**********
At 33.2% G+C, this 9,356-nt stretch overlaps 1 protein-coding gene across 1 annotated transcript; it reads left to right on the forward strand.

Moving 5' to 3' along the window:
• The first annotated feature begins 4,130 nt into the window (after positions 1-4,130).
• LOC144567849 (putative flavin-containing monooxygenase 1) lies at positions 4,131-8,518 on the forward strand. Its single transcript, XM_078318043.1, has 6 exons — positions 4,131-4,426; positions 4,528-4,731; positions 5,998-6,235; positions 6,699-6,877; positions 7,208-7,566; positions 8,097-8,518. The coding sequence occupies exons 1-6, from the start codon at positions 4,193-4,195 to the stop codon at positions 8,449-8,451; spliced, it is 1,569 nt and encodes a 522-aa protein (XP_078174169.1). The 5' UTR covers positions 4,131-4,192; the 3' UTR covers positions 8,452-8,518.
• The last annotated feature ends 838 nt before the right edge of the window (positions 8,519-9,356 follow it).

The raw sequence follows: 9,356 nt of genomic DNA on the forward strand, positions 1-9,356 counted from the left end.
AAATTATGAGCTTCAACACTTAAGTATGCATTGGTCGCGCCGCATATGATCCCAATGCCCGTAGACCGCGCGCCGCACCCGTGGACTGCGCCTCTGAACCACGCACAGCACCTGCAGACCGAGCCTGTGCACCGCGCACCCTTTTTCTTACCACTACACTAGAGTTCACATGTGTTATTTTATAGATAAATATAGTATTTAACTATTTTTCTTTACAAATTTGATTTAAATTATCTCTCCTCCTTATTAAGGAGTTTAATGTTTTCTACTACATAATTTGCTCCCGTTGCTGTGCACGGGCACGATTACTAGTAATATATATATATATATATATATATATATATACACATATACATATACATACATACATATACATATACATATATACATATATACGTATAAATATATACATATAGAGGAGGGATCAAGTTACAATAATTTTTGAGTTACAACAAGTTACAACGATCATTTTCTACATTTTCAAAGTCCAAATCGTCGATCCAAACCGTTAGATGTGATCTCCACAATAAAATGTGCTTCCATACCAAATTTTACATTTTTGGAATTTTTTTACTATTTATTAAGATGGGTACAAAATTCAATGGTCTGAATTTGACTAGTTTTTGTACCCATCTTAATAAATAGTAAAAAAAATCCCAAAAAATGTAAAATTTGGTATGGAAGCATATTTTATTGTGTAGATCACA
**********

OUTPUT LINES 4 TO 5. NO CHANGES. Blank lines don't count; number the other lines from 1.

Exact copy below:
• LOC144567849 (putative flavin-containing monooxygenase 1) lies at positions 4,131-8,518 on the forward strand. Its single transcript, XM_078318043.1, has 6 exons — positions 4,131-4,426; positions 4,528-4,731; positions 5,998-6,235; positions 6,699-6,877; positions 7,208-7,566; positions 8,097-8,518. The coding sequence occupies exons 1-6, from the start codon at positions 4,193-4,195 to the stop codon at positions 8,449-8,451; spliced, it is 1,569 nt and encodes a 522-aa protein (XP_078174169.1). The 5' UTR covers positions 4,131-4,192; the 3' UTR covers positions 8,452-8,518.
• The last annotated feature ends 838 nt before the right edge of the window (positions 8,519-9,356 follow it).